Purpose of the election: By making a QEF election, a U.S. Holder will not be subject to the special rules discussed above under “Absent a QEF Election.“ Instead, such Holder will include its pro rata share of the PFIC’s ordinary earnings and net capital gains for the taxable year in income, regardless of whether any amounts are distributed to such Holder during such taxable year.

Impact of QEF Election: A U.S. Holder who has made a QEF election includes its pro rata share of the PFIC’s ordinary earnings and net capital gains in the Holder’s income for each taxable year. No portion of such inclusions of ordinary earnings would qualify as “qualified dividend income.“ The U.S. Holder would increase the tax basis in its PFIC ownership interest to reflect the Holder’s pro rata share of the PFIC’s ordinary earnings and net capital gains. Any distributed earnings with respect to which the U.S. Holder has already been taxed would be excluded from income upon receipt by such Holder, and such Holder would decrease the tax basis of its ownership interest by such distribution. Gain or loss realized on a sale or exchange of the securities of a Fund will be a capital gain or loss.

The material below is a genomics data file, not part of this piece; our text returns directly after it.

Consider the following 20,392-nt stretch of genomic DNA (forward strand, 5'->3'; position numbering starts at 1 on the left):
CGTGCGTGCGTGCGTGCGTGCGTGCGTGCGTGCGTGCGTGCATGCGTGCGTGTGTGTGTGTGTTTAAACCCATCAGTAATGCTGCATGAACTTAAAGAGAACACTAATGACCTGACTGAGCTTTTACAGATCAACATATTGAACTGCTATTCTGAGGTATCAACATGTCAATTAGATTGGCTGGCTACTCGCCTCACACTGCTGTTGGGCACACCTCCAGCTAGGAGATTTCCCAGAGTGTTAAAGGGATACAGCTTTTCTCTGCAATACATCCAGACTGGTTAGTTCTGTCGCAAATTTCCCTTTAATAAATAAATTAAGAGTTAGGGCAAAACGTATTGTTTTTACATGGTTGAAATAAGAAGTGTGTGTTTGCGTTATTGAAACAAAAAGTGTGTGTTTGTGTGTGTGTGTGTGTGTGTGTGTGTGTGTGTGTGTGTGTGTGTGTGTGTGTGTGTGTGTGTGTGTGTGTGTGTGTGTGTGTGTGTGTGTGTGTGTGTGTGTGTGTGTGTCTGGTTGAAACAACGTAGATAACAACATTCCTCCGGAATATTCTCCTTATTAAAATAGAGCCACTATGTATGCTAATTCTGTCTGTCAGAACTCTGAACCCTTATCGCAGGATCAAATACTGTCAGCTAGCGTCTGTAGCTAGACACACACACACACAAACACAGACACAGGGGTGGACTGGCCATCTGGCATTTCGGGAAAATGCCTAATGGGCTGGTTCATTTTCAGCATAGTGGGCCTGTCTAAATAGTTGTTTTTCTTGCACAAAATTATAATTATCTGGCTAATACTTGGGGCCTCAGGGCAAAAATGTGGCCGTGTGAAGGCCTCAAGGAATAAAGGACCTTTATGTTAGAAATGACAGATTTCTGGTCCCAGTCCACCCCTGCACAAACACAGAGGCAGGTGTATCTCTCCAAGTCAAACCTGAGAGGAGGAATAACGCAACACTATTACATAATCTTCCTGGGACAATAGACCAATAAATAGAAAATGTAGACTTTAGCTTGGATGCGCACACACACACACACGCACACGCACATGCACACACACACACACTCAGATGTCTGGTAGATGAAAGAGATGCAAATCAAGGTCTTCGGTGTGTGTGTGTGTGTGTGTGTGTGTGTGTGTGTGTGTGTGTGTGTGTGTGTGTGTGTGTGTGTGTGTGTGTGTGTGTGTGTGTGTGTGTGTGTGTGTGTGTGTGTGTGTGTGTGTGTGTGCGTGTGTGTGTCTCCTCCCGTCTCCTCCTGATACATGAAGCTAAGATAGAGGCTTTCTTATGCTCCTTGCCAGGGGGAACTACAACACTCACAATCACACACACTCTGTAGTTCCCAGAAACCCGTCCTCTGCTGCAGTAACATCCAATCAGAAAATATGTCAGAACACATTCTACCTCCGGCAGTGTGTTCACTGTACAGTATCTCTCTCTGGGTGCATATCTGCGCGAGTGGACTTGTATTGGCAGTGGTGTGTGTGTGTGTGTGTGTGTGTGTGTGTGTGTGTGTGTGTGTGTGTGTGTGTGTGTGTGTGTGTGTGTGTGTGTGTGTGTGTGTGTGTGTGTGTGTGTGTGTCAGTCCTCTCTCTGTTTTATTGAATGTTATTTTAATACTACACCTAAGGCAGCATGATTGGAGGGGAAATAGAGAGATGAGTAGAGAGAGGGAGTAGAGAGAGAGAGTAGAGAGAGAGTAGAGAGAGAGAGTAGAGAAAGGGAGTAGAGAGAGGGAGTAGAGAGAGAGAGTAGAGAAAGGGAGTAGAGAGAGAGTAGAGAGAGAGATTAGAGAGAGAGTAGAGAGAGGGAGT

PFIC Losses: A U.S. Holder would not be entitled to a deduction for their pro rata share of any losses incurred by the PFIC for such year.

Timing Considerations: The QEF election may be made for the first year in which an investor holds securities of a Fund. The QEF election is effective for the taxable year in which the election is made and all subsequent taxable years of the Fund in which an investor holds an ownership interest.